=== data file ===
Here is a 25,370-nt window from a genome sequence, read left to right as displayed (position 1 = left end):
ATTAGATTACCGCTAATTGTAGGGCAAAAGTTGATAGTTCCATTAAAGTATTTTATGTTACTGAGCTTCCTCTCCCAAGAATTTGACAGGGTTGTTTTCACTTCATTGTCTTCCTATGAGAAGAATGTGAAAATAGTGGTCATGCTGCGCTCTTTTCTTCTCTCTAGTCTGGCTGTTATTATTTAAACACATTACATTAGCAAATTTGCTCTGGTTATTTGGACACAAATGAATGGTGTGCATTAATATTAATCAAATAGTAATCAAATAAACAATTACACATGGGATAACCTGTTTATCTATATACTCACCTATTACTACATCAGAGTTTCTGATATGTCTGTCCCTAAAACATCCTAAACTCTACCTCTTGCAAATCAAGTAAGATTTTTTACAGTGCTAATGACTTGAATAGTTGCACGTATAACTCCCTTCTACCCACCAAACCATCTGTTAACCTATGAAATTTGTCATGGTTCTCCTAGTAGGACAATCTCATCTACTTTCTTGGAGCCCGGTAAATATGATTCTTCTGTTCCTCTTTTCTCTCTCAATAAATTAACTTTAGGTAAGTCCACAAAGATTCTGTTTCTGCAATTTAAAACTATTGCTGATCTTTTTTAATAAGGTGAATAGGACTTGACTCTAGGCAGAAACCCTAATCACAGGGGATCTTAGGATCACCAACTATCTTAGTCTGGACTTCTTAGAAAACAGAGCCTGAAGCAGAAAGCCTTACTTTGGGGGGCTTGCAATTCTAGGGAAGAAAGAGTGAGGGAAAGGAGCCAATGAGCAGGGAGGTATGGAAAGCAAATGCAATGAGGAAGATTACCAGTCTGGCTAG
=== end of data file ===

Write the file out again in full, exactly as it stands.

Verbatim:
Here is a 25,370-nt window from a genome sequence, read left to right as displayed (position 1 = left end):
ATTAGATTACCGCTAATTGTAGGGCAAAAGTTGATAGTTCCATTAAAGTATTTTATGTTACTGAGCTTCCTCTCCCAAGAATTTGACAGGGTTGTTTTCACTTCATTGTCTTCCTATGAGAAGAATGTGAAAATAGTGGTCATGCTGCGCTCTTTTCTTCTCTCTAGTCTGGCTGTTATTATTTAAACACATTACATTAGCAAATTTGCTCTGGTTATTTGGACACAAATGAATGGTGTGCATTAATATTAATCAAATAGTAATCAAATAAACAATTACACATGGGATAACCTGTTTATCTATATACTCACCTATTACTACATCAGAGTTTCTGATATGTCTGTCCCTAAAACATCCTAAACTCTACCTCTTGCAAATCAAGTAAGATTTTTTACAGTGCTAATGACTTGAATAGTTGCACGTATAACTCCCTTCTACCCACCAAACCATCTGTTAACCTATGAAATTTGTCATGGTTCTCCTAGTAGGACAATCTCATCTACTTTCTTGGAGCCCGGTAAATATGATTCTTCTGTTCCTCTTTTCTCTCTCAATAAATTAACTTTAGGTAAGTCCACAAAGATTCTGTTTCTGCAATTTAAAACTATTGCTGATCTTTTTTAATAAGGTGAATAGGACTTGACTCTAGGCAGAAACCCTAATCACAGGGGATCTTAGGATCACCAACTATCTTAGTCTGGACTTCTTAGAAAACAGAGCCTGAAGCAGAAAGCCTTACTTTGGGGGGCTTGCAATTCTAGGGAAGAAAGAGTGAGGGAAAGGAGCCAATGAGCAGGGAGGTATGGAAAGCAAATGCAATGAGGAAGATTACCAGTCTGGCTAG